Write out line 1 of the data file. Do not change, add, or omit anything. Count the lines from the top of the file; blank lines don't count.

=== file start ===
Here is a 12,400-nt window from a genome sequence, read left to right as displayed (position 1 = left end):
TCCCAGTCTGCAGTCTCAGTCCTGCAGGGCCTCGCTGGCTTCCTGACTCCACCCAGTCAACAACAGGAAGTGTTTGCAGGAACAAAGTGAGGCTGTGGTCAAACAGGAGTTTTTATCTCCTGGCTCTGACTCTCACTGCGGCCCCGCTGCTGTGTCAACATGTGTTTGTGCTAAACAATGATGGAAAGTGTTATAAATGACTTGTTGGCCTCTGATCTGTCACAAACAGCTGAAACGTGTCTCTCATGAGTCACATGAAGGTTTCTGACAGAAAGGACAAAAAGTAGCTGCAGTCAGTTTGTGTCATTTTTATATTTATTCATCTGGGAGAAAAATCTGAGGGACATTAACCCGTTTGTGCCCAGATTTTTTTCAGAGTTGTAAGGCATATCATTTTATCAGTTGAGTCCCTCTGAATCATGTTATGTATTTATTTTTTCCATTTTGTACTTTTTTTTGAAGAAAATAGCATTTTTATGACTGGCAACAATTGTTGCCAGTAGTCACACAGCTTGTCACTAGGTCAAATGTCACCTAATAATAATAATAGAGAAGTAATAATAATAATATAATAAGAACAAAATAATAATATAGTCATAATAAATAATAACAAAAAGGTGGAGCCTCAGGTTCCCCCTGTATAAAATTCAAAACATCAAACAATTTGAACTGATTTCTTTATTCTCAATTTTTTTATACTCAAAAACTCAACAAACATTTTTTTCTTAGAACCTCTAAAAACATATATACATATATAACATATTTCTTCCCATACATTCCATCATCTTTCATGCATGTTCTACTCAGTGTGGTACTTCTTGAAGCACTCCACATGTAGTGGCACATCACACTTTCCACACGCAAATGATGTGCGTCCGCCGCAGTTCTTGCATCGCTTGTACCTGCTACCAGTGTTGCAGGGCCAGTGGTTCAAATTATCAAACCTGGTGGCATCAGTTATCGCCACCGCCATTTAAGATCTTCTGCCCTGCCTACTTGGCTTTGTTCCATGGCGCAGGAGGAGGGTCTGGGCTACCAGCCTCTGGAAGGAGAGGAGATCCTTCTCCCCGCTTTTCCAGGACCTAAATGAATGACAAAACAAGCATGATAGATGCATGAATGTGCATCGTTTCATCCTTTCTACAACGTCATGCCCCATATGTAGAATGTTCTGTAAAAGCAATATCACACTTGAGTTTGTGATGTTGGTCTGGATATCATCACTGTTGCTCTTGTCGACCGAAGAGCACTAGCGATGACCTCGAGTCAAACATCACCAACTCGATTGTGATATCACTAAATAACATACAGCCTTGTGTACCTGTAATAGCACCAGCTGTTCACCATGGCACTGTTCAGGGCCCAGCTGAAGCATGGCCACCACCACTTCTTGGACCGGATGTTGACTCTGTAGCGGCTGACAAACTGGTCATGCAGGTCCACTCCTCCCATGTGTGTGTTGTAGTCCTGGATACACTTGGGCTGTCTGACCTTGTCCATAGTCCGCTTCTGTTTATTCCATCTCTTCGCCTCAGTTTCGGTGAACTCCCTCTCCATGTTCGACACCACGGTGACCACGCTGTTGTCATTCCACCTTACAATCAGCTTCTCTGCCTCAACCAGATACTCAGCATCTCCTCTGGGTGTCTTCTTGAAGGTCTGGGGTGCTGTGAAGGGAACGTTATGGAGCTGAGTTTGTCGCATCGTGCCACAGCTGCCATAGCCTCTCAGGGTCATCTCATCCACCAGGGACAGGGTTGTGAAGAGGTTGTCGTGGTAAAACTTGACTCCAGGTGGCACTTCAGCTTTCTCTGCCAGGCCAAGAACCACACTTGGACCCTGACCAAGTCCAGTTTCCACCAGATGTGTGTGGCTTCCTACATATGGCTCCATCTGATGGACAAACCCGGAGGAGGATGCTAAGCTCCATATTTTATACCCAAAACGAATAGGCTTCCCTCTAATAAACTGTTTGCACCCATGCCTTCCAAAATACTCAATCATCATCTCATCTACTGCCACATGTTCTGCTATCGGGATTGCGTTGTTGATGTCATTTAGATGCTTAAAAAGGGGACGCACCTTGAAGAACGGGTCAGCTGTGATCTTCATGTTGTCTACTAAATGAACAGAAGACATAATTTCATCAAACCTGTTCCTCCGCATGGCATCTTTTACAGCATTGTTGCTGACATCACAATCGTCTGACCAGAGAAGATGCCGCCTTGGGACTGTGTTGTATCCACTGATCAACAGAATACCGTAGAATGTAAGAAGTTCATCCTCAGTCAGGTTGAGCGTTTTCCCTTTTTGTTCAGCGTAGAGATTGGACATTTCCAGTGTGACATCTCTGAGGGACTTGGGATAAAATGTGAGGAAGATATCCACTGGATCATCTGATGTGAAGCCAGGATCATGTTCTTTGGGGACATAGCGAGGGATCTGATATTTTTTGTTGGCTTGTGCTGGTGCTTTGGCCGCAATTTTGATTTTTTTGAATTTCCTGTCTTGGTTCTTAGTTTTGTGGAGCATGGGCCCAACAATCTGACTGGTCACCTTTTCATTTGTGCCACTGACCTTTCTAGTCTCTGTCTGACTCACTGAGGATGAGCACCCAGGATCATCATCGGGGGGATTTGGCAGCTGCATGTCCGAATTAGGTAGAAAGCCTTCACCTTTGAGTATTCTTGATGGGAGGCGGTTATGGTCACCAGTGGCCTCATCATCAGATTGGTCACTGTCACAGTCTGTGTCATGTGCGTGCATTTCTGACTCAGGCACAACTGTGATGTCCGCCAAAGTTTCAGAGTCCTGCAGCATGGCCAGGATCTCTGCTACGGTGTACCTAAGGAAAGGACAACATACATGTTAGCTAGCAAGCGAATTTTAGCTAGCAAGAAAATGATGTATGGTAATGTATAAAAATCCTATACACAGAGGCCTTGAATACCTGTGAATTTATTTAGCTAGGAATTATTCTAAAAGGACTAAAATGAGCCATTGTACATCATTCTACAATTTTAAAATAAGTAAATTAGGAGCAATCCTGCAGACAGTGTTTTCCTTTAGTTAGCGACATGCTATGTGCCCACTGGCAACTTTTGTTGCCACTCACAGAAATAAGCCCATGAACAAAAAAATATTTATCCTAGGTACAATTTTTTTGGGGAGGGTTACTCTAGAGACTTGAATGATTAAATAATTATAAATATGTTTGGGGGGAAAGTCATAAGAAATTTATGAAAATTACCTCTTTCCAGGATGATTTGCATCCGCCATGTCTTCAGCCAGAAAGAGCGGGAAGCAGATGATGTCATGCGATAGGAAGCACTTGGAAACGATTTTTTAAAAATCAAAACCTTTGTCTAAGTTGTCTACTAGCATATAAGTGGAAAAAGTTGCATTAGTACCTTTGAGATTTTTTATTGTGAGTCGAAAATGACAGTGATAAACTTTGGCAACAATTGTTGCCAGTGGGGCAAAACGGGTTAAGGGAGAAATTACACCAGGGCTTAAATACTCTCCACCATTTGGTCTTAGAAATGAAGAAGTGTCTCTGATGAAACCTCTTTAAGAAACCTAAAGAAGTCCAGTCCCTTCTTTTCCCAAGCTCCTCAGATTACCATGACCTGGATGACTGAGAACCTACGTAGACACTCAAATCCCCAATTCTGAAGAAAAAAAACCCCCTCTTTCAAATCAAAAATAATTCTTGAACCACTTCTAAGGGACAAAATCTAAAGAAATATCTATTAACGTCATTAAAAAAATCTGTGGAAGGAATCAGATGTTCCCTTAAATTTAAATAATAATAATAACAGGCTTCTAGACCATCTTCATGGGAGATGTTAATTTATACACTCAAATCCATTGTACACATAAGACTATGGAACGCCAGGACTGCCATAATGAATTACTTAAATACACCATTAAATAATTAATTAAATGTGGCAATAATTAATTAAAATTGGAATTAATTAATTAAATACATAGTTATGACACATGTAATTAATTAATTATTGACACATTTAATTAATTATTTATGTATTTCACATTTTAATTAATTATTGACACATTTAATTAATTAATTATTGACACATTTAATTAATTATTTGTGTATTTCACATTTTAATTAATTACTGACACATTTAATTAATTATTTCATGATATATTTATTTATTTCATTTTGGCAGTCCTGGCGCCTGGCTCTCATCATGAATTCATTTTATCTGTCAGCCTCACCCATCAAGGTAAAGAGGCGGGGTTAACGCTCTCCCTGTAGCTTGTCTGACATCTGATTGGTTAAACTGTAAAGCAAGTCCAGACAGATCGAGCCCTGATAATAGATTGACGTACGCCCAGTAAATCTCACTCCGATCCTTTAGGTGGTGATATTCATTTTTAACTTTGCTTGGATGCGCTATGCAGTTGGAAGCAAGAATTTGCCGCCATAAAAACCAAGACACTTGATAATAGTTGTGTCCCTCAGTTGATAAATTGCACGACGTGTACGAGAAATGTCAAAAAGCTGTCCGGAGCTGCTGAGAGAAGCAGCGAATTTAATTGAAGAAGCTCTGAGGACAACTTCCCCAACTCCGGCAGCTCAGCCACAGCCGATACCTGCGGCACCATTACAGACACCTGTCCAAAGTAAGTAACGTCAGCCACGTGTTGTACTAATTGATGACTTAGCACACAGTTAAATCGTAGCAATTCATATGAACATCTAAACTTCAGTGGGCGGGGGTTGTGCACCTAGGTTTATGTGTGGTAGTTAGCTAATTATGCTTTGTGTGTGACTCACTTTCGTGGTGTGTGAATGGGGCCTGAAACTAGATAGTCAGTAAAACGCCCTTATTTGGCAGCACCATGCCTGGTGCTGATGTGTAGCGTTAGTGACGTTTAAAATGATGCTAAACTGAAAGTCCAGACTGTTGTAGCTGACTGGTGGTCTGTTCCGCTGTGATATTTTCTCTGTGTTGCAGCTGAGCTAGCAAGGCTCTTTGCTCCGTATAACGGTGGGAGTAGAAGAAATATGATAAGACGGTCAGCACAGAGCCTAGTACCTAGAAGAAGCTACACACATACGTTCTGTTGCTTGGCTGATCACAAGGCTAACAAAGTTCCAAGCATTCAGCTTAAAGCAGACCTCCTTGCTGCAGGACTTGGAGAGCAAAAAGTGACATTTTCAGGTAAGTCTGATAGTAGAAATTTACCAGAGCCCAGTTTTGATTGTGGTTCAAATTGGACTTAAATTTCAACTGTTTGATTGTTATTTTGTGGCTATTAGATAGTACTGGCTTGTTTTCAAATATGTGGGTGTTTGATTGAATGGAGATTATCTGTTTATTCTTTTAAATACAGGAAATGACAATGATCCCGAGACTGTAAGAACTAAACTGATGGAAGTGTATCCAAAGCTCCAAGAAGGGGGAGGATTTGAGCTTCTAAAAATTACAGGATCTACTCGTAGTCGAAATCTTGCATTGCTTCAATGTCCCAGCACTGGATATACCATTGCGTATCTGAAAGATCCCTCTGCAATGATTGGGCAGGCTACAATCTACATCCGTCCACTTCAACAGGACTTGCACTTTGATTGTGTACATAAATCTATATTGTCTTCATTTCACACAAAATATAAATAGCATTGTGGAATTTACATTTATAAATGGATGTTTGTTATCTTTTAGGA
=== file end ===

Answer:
Here is a 12,400-nt window from a genome sequence, read left to right as displayed (position 1 = left end):